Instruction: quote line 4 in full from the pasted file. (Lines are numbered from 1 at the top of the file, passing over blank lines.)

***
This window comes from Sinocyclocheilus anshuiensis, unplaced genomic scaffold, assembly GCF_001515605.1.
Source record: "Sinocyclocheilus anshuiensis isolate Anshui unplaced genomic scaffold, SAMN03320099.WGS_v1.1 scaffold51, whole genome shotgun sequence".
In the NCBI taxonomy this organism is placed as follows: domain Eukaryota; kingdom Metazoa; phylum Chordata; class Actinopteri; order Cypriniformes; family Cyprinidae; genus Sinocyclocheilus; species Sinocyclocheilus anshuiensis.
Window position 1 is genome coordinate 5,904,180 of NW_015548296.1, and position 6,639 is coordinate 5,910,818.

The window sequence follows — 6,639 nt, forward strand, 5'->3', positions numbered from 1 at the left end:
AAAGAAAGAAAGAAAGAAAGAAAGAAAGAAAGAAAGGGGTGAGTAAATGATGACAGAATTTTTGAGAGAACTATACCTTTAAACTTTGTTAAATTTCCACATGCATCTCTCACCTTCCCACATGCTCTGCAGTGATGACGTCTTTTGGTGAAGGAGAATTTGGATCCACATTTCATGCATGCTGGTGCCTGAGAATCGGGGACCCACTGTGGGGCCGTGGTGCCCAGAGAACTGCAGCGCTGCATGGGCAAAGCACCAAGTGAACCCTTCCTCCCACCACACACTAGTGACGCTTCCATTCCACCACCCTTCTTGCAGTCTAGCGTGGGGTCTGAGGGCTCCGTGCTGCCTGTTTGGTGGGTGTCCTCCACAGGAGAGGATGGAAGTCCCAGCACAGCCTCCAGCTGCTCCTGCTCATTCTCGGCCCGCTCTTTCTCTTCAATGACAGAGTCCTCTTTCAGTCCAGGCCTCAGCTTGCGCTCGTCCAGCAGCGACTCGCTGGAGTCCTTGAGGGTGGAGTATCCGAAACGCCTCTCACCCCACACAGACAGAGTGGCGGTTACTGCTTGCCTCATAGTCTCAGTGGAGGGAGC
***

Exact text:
Window position 1 is genome coordinate 5,904,180 of NW_015548296.1, and position 6,639 is coordinate 5,910,818.